NEW YORK -- Tibetans living on the "roof of the world" can thank an extinct human relative for providing a gene that helps them adapt to the high altitude, a study suggests.
Past research has concluded that a particular gene helps people live in the thin air of the Tibetan plateau. Now scientists report that the Tibetan version of that gene is found in DNA from Denisovans, a poorly understood human relative more closely related to Neanderthals than modern people.
Denisovans (de-NEE'-soh-vens) are known only from fossils in a Siberian cave that are dated to at least about 50,000 years ago. Some of their DNA has also been found in other modern populations, indicating they interbred with ancient members of today's human race long ago.
But the version of the high-altitude gene shared by Denisovans and Tibetans is found in virtually no other population today, researchers report in an article released Wednesday by the journal Nature.
That suggests that Denisovans or close relatives of theirs introduced the gene variant into the modern human species, but that it remained rare until some people started moving into the Tibetan plateau, said study main author Rasmus Nielsen of the University of California, Berkeley.
At that point, it conferred a survival advantage and so spread through the Tibetan population, he said in an email. It's not clear whether the Denisovans were also adapted to high altitudes, he said.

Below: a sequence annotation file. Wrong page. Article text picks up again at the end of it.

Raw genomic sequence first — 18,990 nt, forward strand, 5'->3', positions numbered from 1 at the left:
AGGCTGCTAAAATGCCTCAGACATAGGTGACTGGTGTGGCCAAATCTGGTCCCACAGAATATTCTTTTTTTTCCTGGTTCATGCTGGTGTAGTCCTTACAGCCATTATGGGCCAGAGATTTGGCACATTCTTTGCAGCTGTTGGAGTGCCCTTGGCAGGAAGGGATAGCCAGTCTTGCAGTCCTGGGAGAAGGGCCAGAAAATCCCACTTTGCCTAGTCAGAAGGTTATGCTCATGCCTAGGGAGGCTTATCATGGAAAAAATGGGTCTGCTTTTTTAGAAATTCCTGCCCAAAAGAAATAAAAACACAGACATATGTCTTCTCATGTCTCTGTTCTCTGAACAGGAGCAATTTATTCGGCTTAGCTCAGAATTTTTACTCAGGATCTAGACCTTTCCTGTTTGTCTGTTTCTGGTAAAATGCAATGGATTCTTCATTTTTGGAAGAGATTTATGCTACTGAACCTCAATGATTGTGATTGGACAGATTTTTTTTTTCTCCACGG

The results show that as early members of today's human species expanded outside of Africa and encountered new environments, they could call on their genetic legacies from other species, he said. That's easier than waiting for a helpful genetic mutation to arise, he said.
The Tibetan plateau rises above 13,000 feet (4,000 meters) in elevation. The genetic variant helps survival there by affecting the amount of oxygen the blood can carry when a person is in thin air. Apart from Tibetans, it is found very rarely in Han Chinese and also exists in Mongolians and Sherpas, who are also related to Tibetans and may have picked it up relatively recently, Nielsen said. The researchers found no trace of it outside East Asia.
Todd Disotell, an anthropology professor at New York University who didn't participate in the study, called the new work "one of the coolest scientific results I have seen in a while.... This is a slam-dunk case."
David Reich, an expert on ancient DNA at Harvard Medical School, called the paper "important and exciting" in showing the gene came from an ancient human relative. But he said that relative could have been Neanderthals, who are also known to have contributed DNA to modern people.
Nielsen said the Tibetan gene variant doesn't match any known Neanderthal DNA, but Reich said maybe scientists just haven't yet found DNA from a Neanderthal who carried it.